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9 Tips for Bringing Sustainability to Your Supply Chain

This article was originally published 10-25-2011 on

By Robert Vos and Candace Hodder

Published 2011-10-25

As shoppers get increasingly interested in where their products come from, a growing number of companies are starting to tell the stories behind the journey to the retail shelf.

Shoppers can now use product codes to trace Silk Soymilk back to the soybean farm, Organic Valley milk back to the dairy farm, and John West canned tuna back to the fishing vessel. The soon-to-be-released “Trace My Coke” application will also disclose details about the product’s environmental impacts, including its carbon footprint.

Beyond food and beverage products, examples of supply chain transparency are also showing up in consumer products like clothing (e.g., Patagonia, Icebreaker, etc.), and jewelry (e.g, Walmart).

Whether or not a company is ready to embrace supply chain transparency, there are a number of good reasons to get to know suppliers, and to promote more sustainable practices throughout the supply chain. When companies operate in the dark in regards to their supply chains, they take on significant legal, operational, and reputational risks.

Legal risks stem from a recent increase in laws that hold companies accountable for their suppliers’ environmental and social practices. For example, in 2008, the Lacey Act was amended, making companies who manufacture, source or specify paper and wood products liable to fines and criminal sanctions if their products are found to contain illegally sourced fiber.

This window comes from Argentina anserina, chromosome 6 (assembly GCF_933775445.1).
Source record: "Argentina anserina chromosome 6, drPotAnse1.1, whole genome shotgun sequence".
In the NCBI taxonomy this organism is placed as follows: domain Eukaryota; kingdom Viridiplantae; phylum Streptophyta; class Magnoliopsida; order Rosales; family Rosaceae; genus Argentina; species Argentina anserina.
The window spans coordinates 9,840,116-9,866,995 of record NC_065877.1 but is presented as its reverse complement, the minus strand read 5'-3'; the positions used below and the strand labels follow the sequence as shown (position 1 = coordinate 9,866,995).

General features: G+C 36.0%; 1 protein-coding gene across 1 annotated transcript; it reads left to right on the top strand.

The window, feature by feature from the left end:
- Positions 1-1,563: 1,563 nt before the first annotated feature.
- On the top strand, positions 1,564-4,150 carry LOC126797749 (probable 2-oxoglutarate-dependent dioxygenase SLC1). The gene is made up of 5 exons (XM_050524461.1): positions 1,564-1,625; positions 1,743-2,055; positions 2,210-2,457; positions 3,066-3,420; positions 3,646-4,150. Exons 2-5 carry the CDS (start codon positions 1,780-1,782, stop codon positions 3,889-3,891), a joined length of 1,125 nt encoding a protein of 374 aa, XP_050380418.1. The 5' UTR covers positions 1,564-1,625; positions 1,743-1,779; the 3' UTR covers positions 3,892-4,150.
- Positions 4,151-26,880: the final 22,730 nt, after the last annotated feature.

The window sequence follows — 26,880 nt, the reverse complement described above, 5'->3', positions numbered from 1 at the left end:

In 2010, the Dodd-Frank Act was passed, requiring companies regulated by SEC to publicly disclose whether their products contain conflict minerals from the Democratic Republic of Congo and nearby countries. The Food Safety Modernization Act, passed earlier this year, requires importers of food into the U.S. to implement a foreign supplier verification program.

And starting in 2012, the California Transparency in Supply Chains Act will require companies to investigate whether suppliers have policies to prevent human trafficking and slavery, and to disclose this information on their websites.

The reputational risks of not knowing the supply chain are also well understood, particularly to companies whose brands have been target of “brandjacking” campaigns by NGO’s. These campaigns have tended to focus on commodities long implicated in the global sustainability crisis like fish, wood, paper and palm oil. However NGOs are continually identifying new high priority environmental and social issues associated with global manufacturing that could become the target of future campaigns.